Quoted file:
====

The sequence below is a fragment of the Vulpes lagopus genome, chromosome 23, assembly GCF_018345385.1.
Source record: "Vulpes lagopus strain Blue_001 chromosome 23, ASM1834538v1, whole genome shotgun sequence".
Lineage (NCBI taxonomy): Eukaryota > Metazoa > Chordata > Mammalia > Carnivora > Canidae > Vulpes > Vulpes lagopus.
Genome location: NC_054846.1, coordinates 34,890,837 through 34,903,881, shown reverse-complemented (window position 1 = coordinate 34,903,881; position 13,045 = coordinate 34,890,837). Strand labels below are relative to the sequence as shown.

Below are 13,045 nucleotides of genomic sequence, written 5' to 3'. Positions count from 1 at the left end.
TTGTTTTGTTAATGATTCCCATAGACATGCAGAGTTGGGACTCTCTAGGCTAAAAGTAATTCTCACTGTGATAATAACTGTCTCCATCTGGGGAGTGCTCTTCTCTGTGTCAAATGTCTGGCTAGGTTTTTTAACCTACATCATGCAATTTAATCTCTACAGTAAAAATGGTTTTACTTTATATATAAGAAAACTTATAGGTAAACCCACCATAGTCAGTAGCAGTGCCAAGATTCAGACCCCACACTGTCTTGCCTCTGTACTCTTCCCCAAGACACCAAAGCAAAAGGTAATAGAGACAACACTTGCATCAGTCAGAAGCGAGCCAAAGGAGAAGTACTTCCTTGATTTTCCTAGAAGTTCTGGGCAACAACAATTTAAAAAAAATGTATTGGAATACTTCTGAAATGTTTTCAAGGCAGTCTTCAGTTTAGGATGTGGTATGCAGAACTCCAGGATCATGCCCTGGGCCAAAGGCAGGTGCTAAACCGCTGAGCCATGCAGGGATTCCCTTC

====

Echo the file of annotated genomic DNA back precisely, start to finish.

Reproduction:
The sequence below is a fragment of the Vulpes lagopus genome, chromosome 23, assembly GCF_018345385.1.
Source record: "Vulpes lagopus strain Blue_001 chromosome 23, ASM1834538v1, whole genome shotgun sequence".
Lineage (NCBI taxonomy): Eukaryota > Metazoa > Chordata > Mammalia > Carnivora > Canidae > Vulpes > Vulpes lagopus.
Genome location: NC_054846.1, coordinates 34,890,837 through 34,903,881, shown reverse-complemented (window position 1 = coordinate 34,903,881; position 13,045 = coordinate 34,890,837). Strand labels below are relative to the sequence as shown.

Below are 13,045 nucleotides of genomic sequence, written 5' to 3'. Positions count from 1 at the left end.
TTGTTTTGTTAATGATTCCCATAGACATGCAGAGTTGGGACTCTCTAGGCTAAAAGTAATTCTCACTGTGATAATAACTGTCTCCATCTGGGGAGTGCTCTTCTCTGTGTCAAATGTCTGGCTAGGTTTTTTAACCTACATCATGCAATTTAATCTCTACAGTAAAAATGGTTTTACTTTATATATAAGAAAACTTATAGGTAAACCCACCATAGTCAGTAGCAGTGCCAAGATTCAGACCCCACACTGTCTTGCCTCTGTACTCTTCCCCAAGACACCAAAGCAAAAGGTAATAGAGACAACACTTGCATCAGTCAGAAGCGAGCCAAAGGAGAAGTACTTCCTTGATTTTCCTAGAAGTTCTGGGCAACAACAATTTAAAAAAAATGTATTGGAATACTTCTGAAATGTTTTCAAGGCAGTCTTCAGTTTAGGATGTGGTATGCAGAACTCCAGGATCATGCCCTGGGCCAAAGGCAGGTGCTAAACCGCTGAGCCATGCAGGGATTCCCTTC